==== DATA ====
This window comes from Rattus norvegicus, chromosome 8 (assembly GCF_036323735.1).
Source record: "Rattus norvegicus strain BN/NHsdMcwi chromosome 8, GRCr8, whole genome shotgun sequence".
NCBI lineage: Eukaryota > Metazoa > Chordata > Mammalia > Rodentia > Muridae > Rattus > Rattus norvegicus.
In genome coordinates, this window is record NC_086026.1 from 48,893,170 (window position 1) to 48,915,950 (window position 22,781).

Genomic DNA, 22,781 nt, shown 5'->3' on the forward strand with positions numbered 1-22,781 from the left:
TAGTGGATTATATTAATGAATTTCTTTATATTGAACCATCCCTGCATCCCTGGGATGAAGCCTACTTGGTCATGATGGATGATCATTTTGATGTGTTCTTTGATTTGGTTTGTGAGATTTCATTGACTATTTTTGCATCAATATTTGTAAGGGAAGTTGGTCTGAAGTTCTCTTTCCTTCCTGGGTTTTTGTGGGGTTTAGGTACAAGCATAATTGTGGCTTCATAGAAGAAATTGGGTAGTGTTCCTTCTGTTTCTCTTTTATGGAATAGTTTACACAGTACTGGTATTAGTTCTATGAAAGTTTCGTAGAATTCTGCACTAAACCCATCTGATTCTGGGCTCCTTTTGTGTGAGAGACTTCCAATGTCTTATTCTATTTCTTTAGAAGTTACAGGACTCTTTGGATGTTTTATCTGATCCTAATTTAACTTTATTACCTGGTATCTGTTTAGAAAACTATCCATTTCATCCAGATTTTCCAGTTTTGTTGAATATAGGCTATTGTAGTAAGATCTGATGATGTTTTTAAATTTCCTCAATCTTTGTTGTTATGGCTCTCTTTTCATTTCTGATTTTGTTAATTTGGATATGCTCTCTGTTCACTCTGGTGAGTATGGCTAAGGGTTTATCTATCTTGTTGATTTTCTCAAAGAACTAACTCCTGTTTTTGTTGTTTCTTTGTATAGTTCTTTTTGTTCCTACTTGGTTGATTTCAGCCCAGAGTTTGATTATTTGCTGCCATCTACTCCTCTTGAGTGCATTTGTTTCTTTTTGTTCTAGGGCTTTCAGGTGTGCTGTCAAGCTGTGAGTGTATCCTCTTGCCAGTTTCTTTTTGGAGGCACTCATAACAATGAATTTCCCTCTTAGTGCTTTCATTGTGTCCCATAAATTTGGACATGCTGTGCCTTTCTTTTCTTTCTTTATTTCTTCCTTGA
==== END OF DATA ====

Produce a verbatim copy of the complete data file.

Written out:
This window comes from Rattus norvegicus, chromosome 8 (assembly GCF_036323735.1).
Source record: "Rattus norvegicus strain BN/NHsdMcwi chromosome 8, GRCr8, whole genome shotgun sequence".
NCBI lineage: Eukaryota > Metazoa > Chordata > Mammalia > Rodentia > Muridae > Rattus > Rattus norvegicus.
In genome coordinates, this window is record NC_086026.1 from 48,893,170 (window position 1) to 48,915,950 (window position 22,781).

Genomic DNA, 22,781 nt, shown 5'->3' on the forward strand with positions numbered 1-22,781 from the left:
TAGTGGATTATATTAATGAATTTCTTTATATTGAACCATCCCTGCATCCCTGGGATGAAGCCTACTTGGTCATGATGGATGATCATTTTGATGTGTTCTTTGATTTGGTTTGTGAGATTTCATTGACTATTTTTGCATCAATATTTGTAAGGGAAGTTGGTCTGAAGTTCTCTTTCCTTCCTGGGTTTTTGTGGGGTTTAGGTACAAGCATAATTGTGGCTTCATAGAAGAAATTGGGTAGTGTTCCTTCTGTTTCTCTTTTATGGAATAGTTTACACAGTACTGGTATTAGTTCTATGAAAGTTTCGTAGAATTCTGCACTAAACCCATCTGATTCTGGGCTCCTTTTGTGTGAGAGACTTCCAATGTCTTATTCTATTTCTTTAGAAGTTACAGGACTCTTTGGATGTTTTATCTGATCCTAATTTAACTTTATTACCTGGTATCTGTTTAGAAAACTATCCATTTCATCCAGATTTTCCAGTTTTGTTGAATATAGGCTATTGTAGTAAGATCTGATGATGTTTTTAAATTTCCTCAATCTTTGTTGTTATGGCTCTCTTTTCATTTCTGATTTTGTTAATTTGGATATGCTCTCTGTTCACTCTGGTGAGTATGGCTAAGGGTTTATCTATCTTGTTGATTTTCTCAAAGAACTAACTCCTGTTTTTGTTGTTTCTTTGTATAGTTCTTTTTGTTCCTACTTGGTTGATTTCAGCCCAGAGTTTGATTATTTGCTGCCATCTACTCCTCTTGAGTGCATTTGTTTCTTTTTGTTCTAGGGCTTTCAGGTGTGCTGTCAAGCTGTGAGTGTATCCTCTTGCCAGTTTCTTTTTGGAGGCACTCATAACAATGAATTTCCCTCTTAGTGCTTTCATTGTGTCCCATAAATTTGGACATGCTGTGCCTTTCTTTTCTTTCTTTATTTCTTCCTTGA